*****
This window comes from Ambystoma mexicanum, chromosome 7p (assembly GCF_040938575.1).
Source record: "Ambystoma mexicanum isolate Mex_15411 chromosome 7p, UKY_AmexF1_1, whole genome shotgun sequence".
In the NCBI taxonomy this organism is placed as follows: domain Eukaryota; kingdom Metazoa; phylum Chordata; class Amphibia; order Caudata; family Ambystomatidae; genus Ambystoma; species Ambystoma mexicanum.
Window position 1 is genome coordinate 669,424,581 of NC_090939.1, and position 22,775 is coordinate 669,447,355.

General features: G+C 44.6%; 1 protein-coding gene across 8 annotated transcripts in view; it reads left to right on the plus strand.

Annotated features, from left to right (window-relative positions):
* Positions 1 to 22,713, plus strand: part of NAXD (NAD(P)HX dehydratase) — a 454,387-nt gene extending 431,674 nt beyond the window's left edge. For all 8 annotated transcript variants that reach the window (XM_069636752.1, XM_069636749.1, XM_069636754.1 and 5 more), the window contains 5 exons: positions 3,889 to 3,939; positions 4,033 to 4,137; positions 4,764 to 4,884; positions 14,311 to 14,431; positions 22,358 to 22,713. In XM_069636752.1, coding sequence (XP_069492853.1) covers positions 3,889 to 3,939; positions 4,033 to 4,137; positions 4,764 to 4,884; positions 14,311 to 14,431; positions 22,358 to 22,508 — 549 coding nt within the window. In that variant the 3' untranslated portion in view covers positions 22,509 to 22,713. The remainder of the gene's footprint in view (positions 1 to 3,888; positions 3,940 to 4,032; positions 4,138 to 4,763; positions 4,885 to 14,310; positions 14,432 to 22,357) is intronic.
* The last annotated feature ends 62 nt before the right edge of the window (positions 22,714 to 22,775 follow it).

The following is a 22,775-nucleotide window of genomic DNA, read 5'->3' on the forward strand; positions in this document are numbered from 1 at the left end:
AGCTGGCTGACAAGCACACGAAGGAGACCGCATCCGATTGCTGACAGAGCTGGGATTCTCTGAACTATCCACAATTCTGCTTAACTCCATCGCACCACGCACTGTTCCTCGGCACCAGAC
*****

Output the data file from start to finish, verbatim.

This window comes from Ambystoma mexicanum, chromosome 7p (assembly GCF_040938575.1).
Source record: "Ambystoma mexicanum isolate Mex_15411 chromosome 7p, UKY_AmexF1_1, whole genome shotgun sequence".
In the NCBI taxonomy this organism is placed as follows: domain Eukaryota; kingdom Metazoa; phylum Chordata; class Amphibia; order Caudata; family Ambystomatidae; genus Ambystoma; species Ambystoma mexicanum.
Window position 1 is genome coordinate 669,424,581 of NC_090939.1, and position 22,775 is coordinate 669,447,355.

General features: G+C 44.6%; 1 protein-coding gene across 8 annotated transcripts in view; it reads left to right on the plus strand.

Annotated features, from left to right (window-relative positions):
* Positions 1 to 22,713, plus strand: part of NAXD (NAD(P)HX dehydratase) — a 454,387-nt gene extending 431,674 nt beyond the window's left edge. For all 8 annotated transcript variants that reach the window (XM_069636752.1, XM_069636749.1, XM_069636754.1 and 5 more), the window contains 5 exons: positions 3,889 to 3,939; positions 4,033 to 4,137; positions 4,764 to 4,884; positions 14,311 to 14,431; positions 22,358 to 22,713. In XM_069636752.1, coding sequence (XP_069492853.1) covers positions 3,889 to 3,939; positions 4,033 to 4,137; positions 4,764 to 4,884; positions 14,311 to 14,431; positions 22,358 to 22,508 — 549 coding nt within the window. In that variant the 3' untranslated portion in view covers positions 22,509 to 22,713. The remainder of the gene's footprint in view (positions 1 to 3,888; positions 3,940 to 4,032; positions 4,138 to 4,763; positions 4,885 to 14,310; positions 14,432 to 22,357) is intronic.
* The last annotated feature ends 62 nt before the right edge of the window (positions 22,714 to 22,775 follow it).

The following is a 22,775-nucleotide window of genomic DNA, read 5'->3' on the forward strand; positions in this document are numbered from 1 at the left end:
AGCTGGCTGACAAGCACACGAAGGAGACCGCATCCGATTGCTGACAGAGCTGGGATTCTCTGAACTATCCACAATTCTGCTTAACTCCATCGCACCACGCACTGTTCCTCGGCACCAGAC